I understand that the graph will never be near flat, but this roller-coaster is unlike anything I've seen with its huge peaks and valleys. And Never have I seem the bass section with a giant top curve at the front end.
What has anyone else experienced?
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audiolabtower
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PostPosted: Thu Sep 13, 2018 2:20 pm    Post subject: Reply with quote

Your hf section looks like the aB version which some T52s required, presumably if the resonant freq was high Q and closer to crossover freq? Many T52s did not need it. I assume the 30uF is in C9 and the 0.22 in C11? and your typo is a 0.35mH coil to ground?

My hf section is the 0.028mH, a 3.5uF (measured), the 0.35mH to ground, 3.8uF (measured) to tweeter +ve and no zobel network.

My mid is 31.3uF, 1.3mH, 10.8uF to ground, 2mH to ground, THEN A SERIES 100UF (95.4 measured), then 0.25mH, then the driver +ve with the 7uF and 10 ohm zobel. If your 100uF is missing, since you don't mention it, this will definitely mess up your 400Hz crossover.

The protection on the Mk1 was special fuses, thermally matched to the driver coils, which you can't get any more, very different to the active S-Stop circuit on the Mk2. I have used mine without fuses for nearly 40 years with no problems, even when a power amp once went to 50V rail, the series caps saved them. If your search my threads you'll find my external crossovers near the amp terminals which have a lot of advantages, not least in vibration reduction and speaker cables.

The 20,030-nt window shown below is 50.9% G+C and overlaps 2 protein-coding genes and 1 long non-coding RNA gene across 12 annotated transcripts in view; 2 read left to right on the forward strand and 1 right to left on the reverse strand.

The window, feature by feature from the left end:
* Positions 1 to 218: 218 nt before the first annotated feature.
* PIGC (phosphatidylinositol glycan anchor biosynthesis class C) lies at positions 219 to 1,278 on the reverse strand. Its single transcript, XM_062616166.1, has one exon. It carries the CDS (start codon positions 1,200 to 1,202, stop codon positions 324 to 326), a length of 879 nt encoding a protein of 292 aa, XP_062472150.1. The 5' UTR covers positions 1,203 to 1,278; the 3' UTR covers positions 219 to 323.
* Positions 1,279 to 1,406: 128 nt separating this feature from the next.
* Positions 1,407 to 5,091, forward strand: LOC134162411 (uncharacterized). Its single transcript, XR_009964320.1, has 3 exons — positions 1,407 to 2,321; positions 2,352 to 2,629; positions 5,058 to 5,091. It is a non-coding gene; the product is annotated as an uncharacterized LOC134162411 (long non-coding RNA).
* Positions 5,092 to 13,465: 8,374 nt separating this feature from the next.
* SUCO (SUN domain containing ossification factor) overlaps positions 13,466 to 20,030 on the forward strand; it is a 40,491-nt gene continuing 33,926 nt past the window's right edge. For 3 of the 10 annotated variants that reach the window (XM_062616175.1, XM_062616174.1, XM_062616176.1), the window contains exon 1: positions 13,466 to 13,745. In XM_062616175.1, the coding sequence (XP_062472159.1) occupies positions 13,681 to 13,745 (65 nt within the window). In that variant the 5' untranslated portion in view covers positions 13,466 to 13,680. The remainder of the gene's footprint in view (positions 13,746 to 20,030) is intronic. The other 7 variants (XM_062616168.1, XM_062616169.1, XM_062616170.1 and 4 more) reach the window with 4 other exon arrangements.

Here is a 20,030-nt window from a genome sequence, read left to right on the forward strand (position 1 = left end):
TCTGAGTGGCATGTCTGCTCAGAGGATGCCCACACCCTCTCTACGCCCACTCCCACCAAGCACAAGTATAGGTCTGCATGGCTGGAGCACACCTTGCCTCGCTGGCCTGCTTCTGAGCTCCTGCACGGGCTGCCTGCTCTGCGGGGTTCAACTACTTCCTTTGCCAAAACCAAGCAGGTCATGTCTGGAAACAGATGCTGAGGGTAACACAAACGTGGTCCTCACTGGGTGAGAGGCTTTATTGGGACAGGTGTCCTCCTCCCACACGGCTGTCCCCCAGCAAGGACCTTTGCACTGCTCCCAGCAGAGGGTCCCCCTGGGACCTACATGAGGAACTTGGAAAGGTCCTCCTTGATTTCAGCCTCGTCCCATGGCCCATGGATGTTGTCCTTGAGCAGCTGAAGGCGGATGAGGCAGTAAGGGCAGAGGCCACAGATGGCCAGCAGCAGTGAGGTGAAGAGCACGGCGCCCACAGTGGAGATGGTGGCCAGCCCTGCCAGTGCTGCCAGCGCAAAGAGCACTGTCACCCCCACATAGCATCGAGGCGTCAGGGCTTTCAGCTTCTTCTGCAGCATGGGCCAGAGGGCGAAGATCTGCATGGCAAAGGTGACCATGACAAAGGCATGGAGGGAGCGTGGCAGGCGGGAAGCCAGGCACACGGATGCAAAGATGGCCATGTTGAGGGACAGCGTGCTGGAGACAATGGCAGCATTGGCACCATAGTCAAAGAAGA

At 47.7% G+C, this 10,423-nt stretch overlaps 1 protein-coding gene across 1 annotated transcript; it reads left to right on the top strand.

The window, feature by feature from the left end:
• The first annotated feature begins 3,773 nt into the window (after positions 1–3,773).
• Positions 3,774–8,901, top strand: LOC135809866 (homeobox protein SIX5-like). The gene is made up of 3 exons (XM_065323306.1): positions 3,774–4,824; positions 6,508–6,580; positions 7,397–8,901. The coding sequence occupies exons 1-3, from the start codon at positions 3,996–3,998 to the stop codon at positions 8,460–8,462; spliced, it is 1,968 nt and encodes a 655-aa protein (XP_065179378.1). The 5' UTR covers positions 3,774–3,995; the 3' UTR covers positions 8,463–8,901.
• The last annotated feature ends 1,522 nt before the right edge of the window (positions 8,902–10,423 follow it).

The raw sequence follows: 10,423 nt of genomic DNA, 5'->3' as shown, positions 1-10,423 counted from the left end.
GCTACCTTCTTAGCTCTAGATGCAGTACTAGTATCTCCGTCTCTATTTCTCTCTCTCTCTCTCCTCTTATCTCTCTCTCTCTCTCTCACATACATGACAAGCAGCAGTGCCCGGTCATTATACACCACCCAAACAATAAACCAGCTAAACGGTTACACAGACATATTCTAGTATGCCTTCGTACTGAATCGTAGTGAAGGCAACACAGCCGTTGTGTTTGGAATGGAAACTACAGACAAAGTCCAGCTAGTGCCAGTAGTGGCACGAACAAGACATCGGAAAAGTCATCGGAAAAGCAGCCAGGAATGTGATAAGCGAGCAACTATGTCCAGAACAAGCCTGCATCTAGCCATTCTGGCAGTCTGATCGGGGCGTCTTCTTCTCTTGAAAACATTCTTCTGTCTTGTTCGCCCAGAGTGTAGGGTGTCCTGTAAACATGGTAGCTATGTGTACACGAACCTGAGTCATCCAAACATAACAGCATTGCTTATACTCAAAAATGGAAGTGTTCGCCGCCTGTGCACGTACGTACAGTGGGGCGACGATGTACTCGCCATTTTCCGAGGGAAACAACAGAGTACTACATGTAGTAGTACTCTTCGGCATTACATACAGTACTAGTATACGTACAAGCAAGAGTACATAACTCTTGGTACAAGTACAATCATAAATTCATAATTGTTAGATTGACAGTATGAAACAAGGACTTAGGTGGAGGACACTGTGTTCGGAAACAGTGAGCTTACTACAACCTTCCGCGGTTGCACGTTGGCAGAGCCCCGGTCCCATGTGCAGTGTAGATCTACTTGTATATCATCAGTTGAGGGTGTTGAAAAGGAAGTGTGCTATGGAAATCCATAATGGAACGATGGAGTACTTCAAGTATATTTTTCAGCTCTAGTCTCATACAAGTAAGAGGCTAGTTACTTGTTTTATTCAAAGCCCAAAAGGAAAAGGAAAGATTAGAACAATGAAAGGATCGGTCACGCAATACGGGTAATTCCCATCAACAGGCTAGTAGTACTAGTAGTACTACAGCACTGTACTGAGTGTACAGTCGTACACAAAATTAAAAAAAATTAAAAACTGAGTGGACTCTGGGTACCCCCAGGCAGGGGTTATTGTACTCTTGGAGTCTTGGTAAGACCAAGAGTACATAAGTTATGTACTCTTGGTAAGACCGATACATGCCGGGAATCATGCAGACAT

Impedance - mine are around 22 ohm at 2.5kHz crossover, the 200Hz peak around 13 ohm and the 40 Hz peak around 17 ohm. This is normal and why you need a good damping factor in the amp, other wise if the amp has a high output impedance like valve amps or Naims that used to have the series output resistor, the potential divider of amp and speaker can mimic the curves of the impedance in the freq response, maybe only fractions of a dB, but maybe also a reason for subjective differences between amps. With the vast majority of amps this particular issue will not matter. as long as the dynamic impedance can be covered by current output, the voltage drive will not care about the ohm value, the higher the better as easier to drive, just at the expense of efficiency.
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speakerguru
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PostPosted: Fri Sep 14, 2018 10:12 am    Post subject: Reply with quote

T.O. Chef wrote:
I understand that the graph will never be near flat, but this roller-coaster is unlike anything I've seen with its huge peaks and valleys. And Never have I seem the bass section with a giant top curve at the front end.
What has anyone else experienced?

High impedance is simply a by-product of deliberate mismatching the driver to the amplifier, by means of the xo, on the part of the designer, to reduce the output in that region.

This can be because of the driver being more efficient, directional or resonant in that region or it could be a function of the cabinet geometry. Some KEF models reduced this variation in impedance by conjugating the crossover with additional components. This made the load more resistive and therefore, having the voltage and current in-phase, easier for the amplifier to drive. It is more expensive, of course.
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T.O. Chef
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PostPosted: Fri Sep 14, 2018 12:49 pm    Post subject: Reply with quote

Thanks to you both for the insight.
Your answers have shed much light on the questions.

Yes. My 105's have the aB section on the T-52 using a .022uF.
The layout is: 31.7uF (measured) / 0.028mH parallel to 3.71uF (measured), 0.38mH to ground, 7.59uF (measured) , 2.2uF (measuring way off at 3.93 one side 6.08 the other) & 47R to ground, then fuse, then T-52 +.